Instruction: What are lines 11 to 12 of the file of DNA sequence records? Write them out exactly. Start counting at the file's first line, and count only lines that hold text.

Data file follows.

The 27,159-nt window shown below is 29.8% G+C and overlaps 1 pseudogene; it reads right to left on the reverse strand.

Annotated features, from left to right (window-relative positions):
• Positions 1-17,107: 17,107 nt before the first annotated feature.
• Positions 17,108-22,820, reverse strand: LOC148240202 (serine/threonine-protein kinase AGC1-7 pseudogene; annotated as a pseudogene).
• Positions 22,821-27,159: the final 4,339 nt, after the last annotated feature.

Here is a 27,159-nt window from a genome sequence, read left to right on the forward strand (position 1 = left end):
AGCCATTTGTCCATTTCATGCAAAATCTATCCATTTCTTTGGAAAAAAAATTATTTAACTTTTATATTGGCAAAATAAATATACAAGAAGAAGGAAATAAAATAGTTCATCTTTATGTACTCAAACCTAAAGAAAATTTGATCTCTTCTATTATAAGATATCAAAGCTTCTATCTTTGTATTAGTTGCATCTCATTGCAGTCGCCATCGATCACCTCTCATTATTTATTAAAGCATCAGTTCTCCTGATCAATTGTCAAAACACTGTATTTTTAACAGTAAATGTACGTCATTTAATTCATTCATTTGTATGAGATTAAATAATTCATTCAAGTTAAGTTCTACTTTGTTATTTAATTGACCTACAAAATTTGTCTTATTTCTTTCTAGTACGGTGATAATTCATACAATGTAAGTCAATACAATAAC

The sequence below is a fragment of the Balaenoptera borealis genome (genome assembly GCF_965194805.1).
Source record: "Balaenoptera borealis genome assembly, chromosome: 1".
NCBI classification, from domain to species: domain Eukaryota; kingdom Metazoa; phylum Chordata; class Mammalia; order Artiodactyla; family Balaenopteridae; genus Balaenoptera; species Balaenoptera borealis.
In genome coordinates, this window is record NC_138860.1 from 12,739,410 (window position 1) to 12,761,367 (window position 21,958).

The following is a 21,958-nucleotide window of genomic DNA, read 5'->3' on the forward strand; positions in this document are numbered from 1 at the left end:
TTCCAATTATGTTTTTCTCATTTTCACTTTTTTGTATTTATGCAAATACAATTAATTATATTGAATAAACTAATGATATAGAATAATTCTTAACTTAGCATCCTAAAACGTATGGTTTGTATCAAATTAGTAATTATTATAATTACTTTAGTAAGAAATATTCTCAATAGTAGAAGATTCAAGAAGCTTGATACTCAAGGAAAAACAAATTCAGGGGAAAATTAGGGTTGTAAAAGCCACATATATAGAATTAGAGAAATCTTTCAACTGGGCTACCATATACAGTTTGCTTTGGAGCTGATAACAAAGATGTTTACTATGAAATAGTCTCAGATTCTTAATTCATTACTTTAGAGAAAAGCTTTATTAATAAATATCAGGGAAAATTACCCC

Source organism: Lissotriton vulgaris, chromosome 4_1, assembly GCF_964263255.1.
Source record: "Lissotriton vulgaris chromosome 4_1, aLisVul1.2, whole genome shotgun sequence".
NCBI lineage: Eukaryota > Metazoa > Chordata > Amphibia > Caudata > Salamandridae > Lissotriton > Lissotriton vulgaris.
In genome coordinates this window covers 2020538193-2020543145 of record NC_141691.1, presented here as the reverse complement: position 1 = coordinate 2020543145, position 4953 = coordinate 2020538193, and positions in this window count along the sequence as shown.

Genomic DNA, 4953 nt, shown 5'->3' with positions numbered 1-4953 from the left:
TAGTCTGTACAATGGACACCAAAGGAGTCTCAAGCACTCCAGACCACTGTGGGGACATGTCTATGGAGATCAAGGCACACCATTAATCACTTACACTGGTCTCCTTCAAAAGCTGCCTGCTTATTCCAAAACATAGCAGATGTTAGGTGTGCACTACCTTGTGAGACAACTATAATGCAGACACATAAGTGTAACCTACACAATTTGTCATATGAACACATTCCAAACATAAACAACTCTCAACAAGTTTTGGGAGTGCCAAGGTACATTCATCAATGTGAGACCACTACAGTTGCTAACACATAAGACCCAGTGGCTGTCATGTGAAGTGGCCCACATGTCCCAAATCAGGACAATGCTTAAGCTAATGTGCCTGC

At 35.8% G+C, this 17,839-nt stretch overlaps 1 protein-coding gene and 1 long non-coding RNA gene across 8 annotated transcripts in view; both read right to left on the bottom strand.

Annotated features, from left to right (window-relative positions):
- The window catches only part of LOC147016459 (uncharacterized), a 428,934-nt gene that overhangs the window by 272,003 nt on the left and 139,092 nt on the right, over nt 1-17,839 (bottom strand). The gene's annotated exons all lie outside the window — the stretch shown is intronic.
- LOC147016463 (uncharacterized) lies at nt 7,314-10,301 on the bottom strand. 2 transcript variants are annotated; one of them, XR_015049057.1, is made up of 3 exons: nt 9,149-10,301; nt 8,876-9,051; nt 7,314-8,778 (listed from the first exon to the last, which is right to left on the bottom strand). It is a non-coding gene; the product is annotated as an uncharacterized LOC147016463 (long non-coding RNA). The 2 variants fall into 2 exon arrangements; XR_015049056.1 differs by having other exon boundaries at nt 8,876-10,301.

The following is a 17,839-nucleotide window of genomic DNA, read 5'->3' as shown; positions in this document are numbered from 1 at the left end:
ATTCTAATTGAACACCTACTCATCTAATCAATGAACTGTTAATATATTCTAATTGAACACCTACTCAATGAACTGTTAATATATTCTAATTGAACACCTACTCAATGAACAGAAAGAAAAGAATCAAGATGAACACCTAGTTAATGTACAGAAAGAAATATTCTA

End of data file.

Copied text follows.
In genome coordinates, this window is record NC_138860.1 from 12,739,410 (window position 1) to 12,761,367 (window position 21,958).

The following is a 21,958-nucleotide window of genomic DNA, read 5'->3' on the forward strand; positions in this document are numbered from 1 at the left end: